Saviour of All Fellowship
August 1999
Dear Friends in Faith,
     “Who rescues us from a death of such proportions, and will be rescuing; on Whom we rely that He will still be rescuing also; you also assisting together by a petition for us, in order that, from many faces He may be thanked by many for us for the gracious gift given to us” (2 Cor.1:10,11).
     How very thankful I am to God that He saved Paul so that he could continue to pen his epistles. For the last two thousand years many have thanked God who surely did “happen upon the salvation which is in Christ Jesus with glory eonian” (2 Tim.2:10). And it was for that reason that Paul was “enduring all because of those who are chosen” (2 Tim.2:10). And now I ask you who are reading this that you too would pray for us that the word may race and be glorified; that God would be thanked by many, as He surely will.
     James Alexander sent a couple of articles regarding the Polish National Catholic Church of America and its belief in God saving all mankind. In the “Handbook of Denominations” by Frank S. Mead concerning the beliefs of this group it is written: “The doctrine of eternal damnation and punishment is supplanted in the church’s Eleven Great Principles by an expressed hope and surety of universal salvation as taught in the church by Gregory of Nyssa and Clement of Alexandria. The seventh of their Eleven Great Principles reads:
     “We cannot conceive that God created man out of sheer caprice, nor selfishness, (as various theological systems, drawn up according to the model of present day political and social relations, interpret the matter) nor for the purpose of delivering him to devils for them to abuse and treat him cruelly by physical and spiritual torment and torture; nor would He destroy, bring to naught and erase His own work, the child of His mind, love and power, but He created man that he should live his own life according to his creator’s image.”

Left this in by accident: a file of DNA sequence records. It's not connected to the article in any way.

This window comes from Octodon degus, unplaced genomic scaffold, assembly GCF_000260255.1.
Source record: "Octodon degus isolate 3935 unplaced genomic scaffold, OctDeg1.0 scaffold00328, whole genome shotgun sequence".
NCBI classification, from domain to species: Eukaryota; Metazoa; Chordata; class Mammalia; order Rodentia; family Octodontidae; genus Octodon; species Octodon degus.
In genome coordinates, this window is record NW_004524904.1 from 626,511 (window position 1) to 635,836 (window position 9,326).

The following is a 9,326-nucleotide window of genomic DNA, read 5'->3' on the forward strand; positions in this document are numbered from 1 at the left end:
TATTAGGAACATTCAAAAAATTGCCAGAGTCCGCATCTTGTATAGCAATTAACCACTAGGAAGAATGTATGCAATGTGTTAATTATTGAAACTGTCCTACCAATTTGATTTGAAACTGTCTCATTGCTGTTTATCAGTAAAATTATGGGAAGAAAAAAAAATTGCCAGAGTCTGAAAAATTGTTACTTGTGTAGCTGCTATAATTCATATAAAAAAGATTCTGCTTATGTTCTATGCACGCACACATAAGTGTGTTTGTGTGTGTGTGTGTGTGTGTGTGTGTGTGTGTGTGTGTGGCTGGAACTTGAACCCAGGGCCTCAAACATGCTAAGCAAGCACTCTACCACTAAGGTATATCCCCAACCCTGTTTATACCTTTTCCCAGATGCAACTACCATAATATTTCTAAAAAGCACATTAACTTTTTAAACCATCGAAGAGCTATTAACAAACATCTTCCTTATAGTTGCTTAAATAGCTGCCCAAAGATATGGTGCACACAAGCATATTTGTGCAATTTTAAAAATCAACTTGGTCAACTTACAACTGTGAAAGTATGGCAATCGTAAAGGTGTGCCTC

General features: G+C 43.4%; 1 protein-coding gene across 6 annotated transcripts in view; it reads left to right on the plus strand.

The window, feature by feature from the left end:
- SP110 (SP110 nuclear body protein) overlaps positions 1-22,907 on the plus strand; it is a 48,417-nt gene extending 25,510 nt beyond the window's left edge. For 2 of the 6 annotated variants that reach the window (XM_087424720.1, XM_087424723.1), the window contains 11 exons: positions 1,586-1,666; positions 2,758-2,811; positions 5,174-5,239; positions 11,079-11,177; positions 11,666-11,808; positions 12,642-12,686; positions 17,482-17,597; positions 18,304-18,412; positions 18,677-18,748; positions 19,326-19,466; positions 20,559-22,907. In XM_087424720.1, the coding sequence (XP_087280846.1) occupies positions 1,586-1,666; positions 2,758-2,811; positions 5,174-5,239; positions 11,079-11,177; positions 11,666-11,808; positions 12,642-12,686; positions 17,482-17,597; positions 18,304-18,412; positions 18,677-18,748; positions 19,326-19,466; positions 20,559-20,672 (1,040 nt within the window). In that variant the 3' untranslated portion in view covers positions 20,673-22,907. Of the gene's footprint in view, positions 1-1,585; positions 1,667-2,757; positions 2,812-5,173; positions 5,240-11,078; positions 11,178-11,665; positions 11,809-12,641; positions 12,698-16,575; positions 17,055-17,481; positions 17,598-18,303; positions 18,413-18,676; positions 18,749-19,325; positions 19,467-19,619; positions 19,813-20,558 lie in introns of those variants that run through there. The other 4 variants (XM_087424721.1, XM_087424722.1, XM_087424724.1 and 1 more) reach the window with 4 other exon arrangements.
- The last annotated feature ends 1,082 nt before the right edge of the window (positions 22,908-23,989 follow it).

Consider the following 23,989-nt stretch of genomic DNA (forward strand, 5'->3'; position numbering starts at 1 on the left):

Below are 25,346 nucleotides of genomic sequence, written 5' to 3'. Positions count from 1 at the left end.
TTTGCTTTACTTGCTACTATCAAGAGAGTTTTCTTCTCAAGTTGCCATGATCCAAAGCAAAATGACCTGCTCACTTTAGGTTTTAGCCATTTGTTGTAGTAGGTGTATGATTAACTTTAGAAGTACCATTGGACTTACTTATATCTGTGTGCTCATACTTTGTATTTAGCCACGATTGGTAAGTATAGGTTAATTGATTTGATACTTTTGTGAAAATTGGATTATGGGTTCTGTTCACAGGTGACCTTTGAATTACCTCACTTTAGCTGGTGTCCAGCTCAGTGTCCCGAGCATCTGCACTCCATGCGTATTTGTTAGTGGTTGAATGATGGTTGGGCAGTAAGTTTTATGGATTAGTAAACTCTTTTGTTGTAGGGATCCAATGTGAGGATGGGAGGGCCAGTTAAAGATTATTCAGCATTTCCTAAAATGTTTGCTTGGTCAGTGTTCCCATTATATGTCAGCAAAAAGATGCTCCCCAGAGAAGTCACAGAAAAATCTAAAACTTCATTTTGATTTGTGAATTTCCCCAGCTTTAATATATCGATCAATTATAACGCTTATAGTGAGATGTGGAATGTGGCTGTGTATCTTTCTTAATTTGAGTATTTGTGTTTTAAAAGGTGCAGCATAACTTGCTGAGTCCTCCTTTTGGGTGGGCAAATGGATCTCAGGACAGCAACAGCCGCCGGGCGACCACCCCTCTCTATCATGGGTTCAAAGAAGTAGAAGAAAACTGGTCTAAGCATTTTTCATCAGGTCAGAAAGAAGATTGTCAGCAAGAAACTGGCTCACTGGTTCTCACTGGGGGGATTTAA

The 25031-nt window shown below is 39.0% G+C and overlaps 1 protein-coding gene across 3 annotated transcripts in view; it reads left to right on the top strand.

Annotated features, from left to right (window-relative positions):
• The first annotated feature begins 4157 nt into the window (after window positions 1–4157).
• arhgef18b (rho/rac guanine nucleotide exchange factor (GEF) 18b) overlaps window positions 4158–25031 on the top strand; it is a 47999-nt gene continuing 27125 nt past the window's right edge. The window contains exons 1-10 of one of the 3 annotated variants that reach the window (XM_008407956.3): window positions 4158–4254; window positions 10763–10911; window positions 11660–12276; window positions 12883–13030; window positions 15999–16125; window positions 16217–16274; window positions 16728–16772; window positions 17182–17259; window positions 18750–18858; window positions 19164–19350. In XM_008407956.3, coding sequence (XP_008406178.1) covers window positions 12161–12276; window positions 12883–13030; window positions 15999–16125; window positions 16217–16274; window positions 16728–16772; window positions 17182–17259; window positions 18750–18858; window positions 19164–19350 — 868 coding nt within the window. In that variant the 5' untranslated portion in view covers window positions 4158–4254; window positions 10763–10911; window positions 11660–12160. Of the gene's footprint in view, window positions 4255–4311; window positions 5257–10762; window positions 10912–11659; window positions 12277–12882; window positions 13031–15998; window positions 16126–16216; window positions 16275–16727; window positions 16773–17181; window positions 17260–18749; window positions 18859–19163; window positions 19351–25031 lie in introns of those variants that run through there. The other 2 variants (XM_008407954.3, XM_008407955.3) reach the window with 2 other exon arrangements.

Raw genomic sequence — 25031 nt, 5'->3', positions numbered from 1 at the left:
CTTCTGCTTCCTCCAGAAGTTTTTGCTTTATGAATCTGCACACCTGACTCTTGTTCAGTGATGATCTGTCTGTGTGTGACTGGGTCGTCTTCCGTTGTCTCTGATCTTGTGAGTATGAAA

In a different article put out by this church, is a list of articles of faith which states concerning the Greek adjective “aionios” that “The Greek word ‘aionios’ used by the Evangelists with the word Gehenna, does not mean everlasting, but long lasting, i.e., lasting through a certain time, through a future age, a future time. So when the Lord Jesus presented the consequences of transgression, He did not say that they would be everlasting for ages and ages; but He wished to emphasize that those consequences would undoubtedly befall sinners in the future and that they would be of a severe and grave nature.”
     Travis Ogletree sent us a nice small article on Universalism. If you who have a connection to the internet it can be found at:
http://www.mb-soft.com/believe/txc/universa.htm. In it D.B. Eller traces the roots of the Universalist movement back to the early days of the Christian church. He points out though that “many who have professed a belief in final salvation have remained outside the Unitarian Universalist tradition. He cites Karl Barth as being one such person who “although he did not teach final salvation directly, certain passages of his massive Church Dogmatics stress the irresistible universal triumph of God’s grace.”

In His Grace and Peace,

Tony Nungesser

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